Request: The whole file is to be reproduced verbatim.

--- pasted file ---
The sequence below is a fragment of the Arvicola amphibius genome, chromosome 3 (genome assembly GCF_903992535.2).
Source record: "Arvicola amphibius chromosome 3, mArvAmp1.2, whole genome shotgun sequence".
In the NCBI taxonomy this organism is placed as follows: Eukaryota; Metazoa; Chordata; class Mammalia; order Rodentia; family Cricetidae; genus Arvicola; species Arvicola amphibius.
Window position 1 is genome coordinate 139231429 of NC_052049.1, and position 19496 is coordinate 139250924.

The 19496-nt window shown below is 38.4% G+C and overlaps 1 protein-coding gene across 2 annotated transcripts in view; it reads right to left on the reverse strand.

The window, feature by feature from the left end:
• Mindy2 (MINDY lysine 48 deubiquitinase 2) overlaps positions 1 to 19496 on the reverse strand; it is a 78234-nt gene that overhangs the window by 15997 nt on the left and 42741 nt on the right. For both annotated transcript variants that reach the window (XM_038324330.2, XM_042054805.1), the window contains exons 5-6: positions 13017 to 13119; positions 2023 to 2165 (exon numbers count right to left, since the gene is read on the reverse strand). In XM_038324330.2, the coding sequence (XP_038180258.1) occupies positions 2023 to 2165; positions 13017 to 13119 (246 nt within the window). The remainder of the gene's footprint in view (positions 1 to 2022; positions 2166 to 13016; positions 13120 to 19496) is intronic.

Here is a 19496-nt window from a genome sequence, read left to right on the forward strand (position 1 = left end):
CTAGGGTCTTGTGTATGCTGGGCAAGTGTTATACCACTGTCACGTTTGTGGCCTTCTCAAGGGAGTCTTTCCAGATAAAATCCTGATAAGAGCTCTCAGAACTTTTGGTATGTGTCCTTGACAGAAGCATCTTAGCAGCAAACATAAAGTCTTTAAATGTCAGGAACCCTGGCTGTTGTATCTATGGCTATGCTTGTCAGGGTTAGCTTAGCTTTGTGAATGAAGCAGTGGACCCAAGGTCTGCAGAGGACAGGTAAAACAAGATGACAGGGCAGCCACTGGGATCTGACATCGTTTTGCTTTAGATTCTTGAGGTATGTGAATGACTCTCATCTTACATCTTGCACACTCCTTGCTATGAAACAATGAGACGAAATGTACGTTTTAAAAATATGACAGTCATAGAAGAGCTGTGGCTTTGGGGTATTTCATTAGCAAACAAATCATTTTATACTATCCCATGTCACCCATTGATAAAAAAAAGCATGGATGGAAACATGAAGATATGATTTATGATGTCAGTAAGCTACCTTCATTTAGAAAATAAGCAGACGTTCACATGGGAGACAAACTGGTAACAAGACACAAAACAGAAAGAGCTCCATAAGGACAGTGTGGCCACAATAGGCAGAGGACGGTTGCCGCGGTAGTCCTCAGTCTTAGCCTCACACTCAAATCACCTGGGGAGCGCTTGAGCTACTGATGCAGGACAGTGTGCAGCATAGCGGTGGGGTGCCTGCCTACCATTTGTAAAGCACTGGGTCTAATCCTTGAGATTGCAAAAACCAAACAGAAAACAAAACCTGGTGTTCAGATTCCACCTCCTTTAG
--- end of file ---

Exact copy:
The sequence below is a fragment of the Arvicola amphibius genome, chromosome 3 (genome assembly GCF_903992535.2).
Source record: "Arvicola amphibius chromosome 3, mArvAmp1.2, whole genome shotgun sequence".
In the NCBI taxonomy this organism is placed as follows: Eukaryota; Metazoa; Chordata; class Mammalia; order Rodentia; family Cricetidae; genus Arvicola; species Arvicola amphibius.
Window position 1 is genome coordinate 139231429 of NC_052049.1, and position 19496 is coordinate 139250924.

The 19496-nt window shown below is 38.4% G+C and overlaps 1 protein-coding gene across 2 annotated transcripts in view; it reads right to left on the reverse strand.

The window, feature by feature from the left end:
• Mindy2 (MINDY lysine 48 deubiquitinase 2) overlaps positions 1 to 19496 on the reverse strand; it is a 78234-nt gene that overhangs the window by 15997 nt on the left and 42741 nt on the right. For both annotated transcript variants that reach the window (XM_038324330.2, XM_042054805.1), the window contains exons 5-6: positions 13017 to 13119; positions 2023 to 2165 (exon numbers count right to left, since the gene is read on the reverse strand). In XM_038324330.2, the coding sequence (XP_038180258.1) occupies positions 2023 to 2165; positions 13017 to 13119 (246 nt within the window). The remainder of the gene's footprint in view (positions 1 to 2022; positions 2166 to 13016; positions 13120 to 19496) is intronic.

Here is a 19496-nt window from a genome sequence, read left to right on the forward strand (position 1 = left end):
CTAGGGTCTTGTGTATGCTGGGCAAGTGTTATACCACTGTCACGTTTGTGGCCTTCTCAAGGGAGTCTTTCCAGATAAAATCCTGATAAGAGCTCTCAGAACTTTTGGTATGTGTCCTTGACAGAAGCATCTTAGCAGCAAACATAAAGTCTTTAAATGTCAGGAACCCTGGCTGTTGTATCTATGGCTATGCTTGTCAGGGTTAGCTTAGCTTTGTGAATGAAGCAGTGGACCCAAGGTCTGCAGAGGACAGGTAAAACAAGATGACAGGGCAGCCACTGGGATCTGACATCGTTTTGCTTTAGATTCTTGAGGTATGTGAATGACTCTCATCTTACATCTTGCACACTCCTTGCTATGAAACAATGAGACGAAATGTACGTTTTAAAAATATGACAGTCATAGAAGAGCTGTGGCTTTGGGGTATTTCATTAGCAAACAAATCATTTTATACTATCCCATGTCACCCATTGATAAAAAAAAGCATGGATGGAAACATGAAGATATGATTTATGATGTCAGTAAGCTACCTTCATTTAGAAAATAAGCAGACGTTCACATGGGAGACAAACTGGTAACAAGACACAAAACAGAAAGAGCTCCATAAGGACAGTGTGGCCACAATAGGCAGAGGACGGTTGCCGCGGTAGTCCTCAGTCTTAGCCTCACACTCAAATCACCTGGGGAGCGCTTGAGCTACTGATGCAGGACAGTGTGCAGCATAGCGGTGGGGTGCCTGCCTACCATTTGTAAAGCACTGGGTCTAATCCTTGAGATTGCAAAAACCAAACAGAAAACAAAACCTGGTGTTCAGATTCCACCTCCTTTAG